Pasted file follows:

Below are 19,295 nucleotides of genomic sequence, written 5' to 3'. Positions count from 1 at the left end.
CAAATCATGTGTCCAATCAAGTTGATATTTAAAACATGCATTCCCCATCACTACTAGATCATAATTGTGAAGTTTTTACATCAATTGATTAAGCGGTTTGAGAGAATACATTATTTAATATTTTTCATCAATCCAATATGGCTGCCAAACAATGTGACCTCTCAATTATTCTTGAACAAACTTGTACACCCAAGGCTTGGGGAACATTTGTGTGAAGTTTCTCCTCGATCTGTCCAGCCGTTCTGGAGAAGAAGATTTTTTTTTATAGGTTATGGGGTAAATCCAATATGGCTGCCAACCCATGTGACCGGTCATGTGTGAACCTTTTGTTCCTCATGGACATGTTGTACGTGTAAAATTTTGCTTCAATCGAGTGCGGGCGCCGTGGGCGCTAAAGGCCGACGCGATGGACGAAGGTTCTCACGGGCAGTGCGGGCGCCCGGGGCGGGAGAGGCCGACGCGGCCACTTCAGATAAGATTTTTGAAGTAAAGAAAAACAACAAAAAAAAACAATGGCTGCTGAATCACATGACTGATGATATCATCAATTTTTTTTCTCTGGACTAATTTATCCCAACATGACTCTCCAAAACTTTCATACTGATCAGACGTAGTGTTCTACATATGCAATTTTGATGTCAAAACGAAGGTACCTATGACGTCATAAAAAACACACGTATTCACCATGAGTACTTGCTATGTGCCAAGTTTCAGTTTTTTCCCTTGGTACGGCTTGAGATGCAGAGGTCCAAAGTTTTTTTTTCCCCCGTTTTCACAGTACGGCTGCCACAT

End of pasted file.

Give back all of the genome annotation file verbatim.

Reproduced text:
Below are 19,295 nucleotides of genomic sequence, written 5' to 3'. Positions count from 1 at the left end.
CAAATCATGTGTCCAATCAAGTTGATATTTAAAACATGCATTCCCCATCACTACTAGATCATAATTGTGAAGTTTTTACATCAATTGATTAAGCGGTTTGAGAGAATACATTATTTAATATTTTTCATCAATCCAATATGGCTGCCAAACAATGTGACCTCTCAATTATTCTTGAACAAACTTGTACACCCAAGGCTTGGGGAACATTTGTGTGAAGTTTCTCCTCGATCTGTCCAGCCGTTCTGGAGAAGAAGATTTTTTTTTATAGGTTATGGGGTAAATCCAATATGGCTGCCAACCCATGTGACCGGTCATGTGTGAACCTTTTGTTCCTCATGGACATGTTGTACGTGTAAAATTTTGCTTCAATCGAGTGCGGGCGCCGTGGGCGCTAAAGGCCGACGCGATGGACGAAGGTTCTCACGGGCAGTGCGGGCGCCCGGGGCGGGAGAGGCCGACGCGGCCACTTCAGATAAGATTTTTGAAGTAAAGAAAAACAACAAAAAAAAACAATGGCTGCTGAATCACATGACTGATGATATCATCAATTTTTTTTCTCTGGACTAATTTATCCCAACATGACTCTCCAAAACTTTCATACTGATCAGACGTAGTGTTCTACATATGCAATTTTGATGTCAAAACGAAGGTACCTATGACGTCATAAAAAACACACGTATTCACCATGAGTACTTGCTATGTGCCAAGTTTCAGTTTTTTCCCTTGGTACGGCTTGAGATGCAGAGGTCCAAAGTTTTTTTTTCCCCCGTTTTCACAGTACGGCTGCCACAT